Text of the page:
To The Lighthouse

To The Lighthouse

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To the Lighthouse, published in 1927 is one of Virginia Woolf's most successful novels written in a stream of consciousness style. The novel is divided into three parts, which revolve around the members of the Ramsey family and their guests during visits to their summer vacationing residence on the Isle of Skye. The central preoccupation within the novel however is not to be found within the lives of the characters, instead they are seen as being secondary to the overall grounding of the novel in the house itself. Woolf examines the actions of the characters and the passing of time from the perspective of the central symbol of the actual physical domestic space of the house.
     The characterization of Mrs. Ramsey, who is identified as being the guardian, or the 'angel of the house', cannot be separated from the actual physical space itself. Just as the walls and doors of the house serve to keep out and protect the inhabitants from the outside world, Mrs. Ramsey works to create a domestic space where she can shield the people from the effects of modern life and offer a retreat into a more natural landscape. This natural landscape however can be seen as a threat, the pounding of the waves on the surf turns from a 'soothing tattoo to her thoughts'; to the 'ghostly roll of drums remorselessly beat(ing) the measure of life';, and terrified the sound makes her think 'of the destruction of the island and its engulfment in the sea';(23-24). The simple fact that sound of the pounding waves comes to her suddenly, whereas before it had been concealed by the sounds of conversations being held outside, points to the hollowness of the house.
Mrs. Ramsey works to maintain the house as being a protective barrier, which can be seen through her obsession with wanting to keep all the doors closed, effectively trying to bar the outside world from entering:
'At a certain moment, she supposed, the house would become so shabby that something must be done. If they could be taught to wipe their feet and not bring in the beach with them – that would be something…And the result of it was…that things got shabbier and got shabbier summer after summer. The mat was fading; the wallpaper was flapping…Still, if every door in a house is left perpetually open, … things must spoil…it was the doors that annoyed her…'; (38-9).

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Mrs. Ramsey does not wish to be removed from the natural landscape, but prefers and feels safer to observe it at a distance through the frame of the windows, or even from behind the casing of the hedges.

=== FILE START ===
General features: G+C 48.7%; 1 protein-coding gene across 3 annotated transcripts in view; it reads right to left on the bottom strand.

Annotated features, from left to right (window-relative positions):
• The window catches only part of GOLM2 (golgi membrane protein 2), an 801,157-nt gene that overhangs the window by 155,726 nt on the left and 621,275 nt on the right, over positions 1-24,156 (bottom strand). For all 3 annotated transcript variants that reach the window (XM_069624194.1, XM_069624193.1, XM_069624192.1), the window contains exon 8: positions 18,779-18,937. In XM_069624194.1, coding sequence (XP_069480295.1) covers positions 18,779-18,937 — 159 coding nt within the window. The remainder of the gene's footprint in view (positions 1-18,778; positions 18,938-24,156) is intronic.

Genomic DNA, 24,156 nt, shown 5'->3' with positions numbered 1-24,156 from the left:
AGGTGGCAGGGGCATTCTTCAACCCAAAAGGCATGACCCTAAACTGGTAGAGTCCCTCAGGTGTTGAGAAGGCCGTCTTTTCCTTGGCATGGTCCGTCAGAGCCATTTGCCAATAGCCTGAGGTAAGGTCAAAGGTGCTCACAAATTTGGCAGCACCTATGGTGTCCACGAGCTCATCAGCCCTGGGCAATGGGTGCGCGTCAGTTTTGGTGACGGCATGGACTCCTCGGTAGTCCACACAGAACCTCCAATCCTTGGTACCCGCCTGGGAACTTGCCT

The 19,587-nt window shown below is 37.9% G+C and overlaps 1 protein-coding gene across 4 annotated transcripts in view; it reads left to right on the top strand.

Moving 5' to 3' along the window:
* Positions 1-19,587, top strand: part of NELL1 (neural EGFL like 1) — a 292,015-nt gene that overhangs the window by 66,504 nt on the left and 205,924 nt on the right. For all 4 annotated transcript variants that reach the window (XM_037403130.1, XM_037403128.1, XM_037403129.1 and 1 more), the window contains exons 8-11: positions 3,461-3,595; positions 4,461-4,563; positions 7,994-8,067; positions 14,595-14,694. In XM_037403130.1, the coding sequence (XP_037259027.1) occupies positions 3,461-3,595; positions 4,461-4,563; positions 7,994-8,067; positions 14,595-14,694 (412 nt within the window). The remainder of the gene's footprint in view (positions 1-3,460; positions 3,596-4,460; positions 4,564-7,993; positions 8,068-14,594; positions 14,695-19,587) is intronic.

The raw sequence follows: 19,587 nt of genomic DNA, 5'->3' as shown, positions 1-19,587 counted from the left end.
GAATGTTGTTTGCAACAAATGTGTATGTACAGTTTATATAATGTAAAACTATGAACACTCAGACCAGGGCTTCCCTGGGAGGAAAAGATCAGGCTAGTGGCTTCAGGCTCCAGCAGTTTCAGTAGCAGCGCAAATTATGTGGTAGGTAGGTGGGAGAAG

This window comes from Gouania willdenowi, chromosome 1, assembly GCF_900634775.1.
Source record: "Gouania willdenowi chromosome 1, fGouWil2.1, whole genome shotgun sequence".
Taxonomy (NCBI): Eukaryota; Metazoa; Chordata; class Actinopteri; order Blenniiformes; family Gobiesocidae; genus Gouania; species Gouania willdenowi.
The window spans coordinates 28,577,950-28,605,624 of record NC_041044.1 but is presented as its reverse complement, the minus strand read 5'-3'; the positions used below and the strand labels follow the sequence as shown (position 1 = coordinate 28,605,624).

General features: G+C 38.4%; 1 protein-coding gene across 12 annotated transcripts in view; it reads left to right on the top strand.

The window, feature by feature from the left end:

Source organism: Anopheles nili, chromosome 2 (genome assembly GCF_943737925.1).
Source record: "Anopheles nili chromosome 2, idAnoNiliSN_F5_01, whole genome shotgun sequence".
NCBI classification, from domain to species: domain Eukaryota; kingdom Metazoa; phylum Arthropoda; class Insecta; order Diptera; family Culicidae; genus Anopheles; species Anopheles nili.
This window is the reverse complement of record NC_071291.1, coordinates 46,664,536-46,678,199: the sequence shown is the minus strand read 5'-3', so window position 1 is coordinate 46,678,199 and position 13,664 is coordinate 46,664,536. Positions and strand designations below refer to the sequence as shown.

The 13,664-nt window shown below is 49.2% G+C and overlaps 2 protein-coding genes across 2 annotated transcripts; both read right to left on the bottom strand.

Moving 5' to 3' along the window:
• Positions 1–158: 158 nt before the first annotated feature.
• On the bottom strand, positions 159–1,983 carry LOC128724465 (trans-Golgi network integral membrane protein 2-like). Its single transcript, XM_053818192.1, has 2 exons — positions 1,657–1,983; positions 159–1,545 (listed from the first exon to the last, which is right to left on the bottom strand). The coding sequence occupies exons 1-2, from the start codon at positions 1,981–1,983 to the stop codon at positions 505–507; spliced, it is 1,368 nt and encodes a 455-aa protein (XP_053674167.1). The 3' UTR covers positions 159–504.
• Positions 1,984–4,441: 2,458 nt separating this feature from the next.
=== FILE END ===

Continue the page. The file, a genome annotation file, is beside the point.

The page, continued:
Mrs. Ramsey's strife to create harmony and build up the house as a sanctuary of life is constantly thwarted by the awesomeness of the nature which surrounds the house. The beach is not the only physical thing that is being pounded by the effects of the sea. The house is beginning to slowly decay and fall apart. The effects of time have slowly begun to their damage, the greenhouse roof is falling down, and even the idea of discussing this destruction, is too much for Mrs. Ramsey. That would mean admitting to the fragility of the protective barrier of the house which she clings to. She may try to hide behind keeping up the appearance of the house by 'flinging a green&#8230; shawl over the edge of a picture frame';, but the futility of this action hits her when she realizes that 'in two weeks it would be the color of pea soup';, nothing is being protected in this house, not even colors of a shawl (39). This is further compounded in the 'Time Passes' section of the novel, Woolf gives the reader a glimpse of what would happen to this sanctuary if the inhabitants were to desert it for a period of years. The house is slowly overcome and reclaimed by nature; it cannot on its own hold back the effect of time. The domestic space that Mrs. Ramsey wishes to maintain is finally seen to emanate from the individuals themselves and not from the physical space of the house. It is Mrs. Ramsey who creates a stability of place within herself, it is to her that people come to be reaffirmed and to stabilize their own identity.
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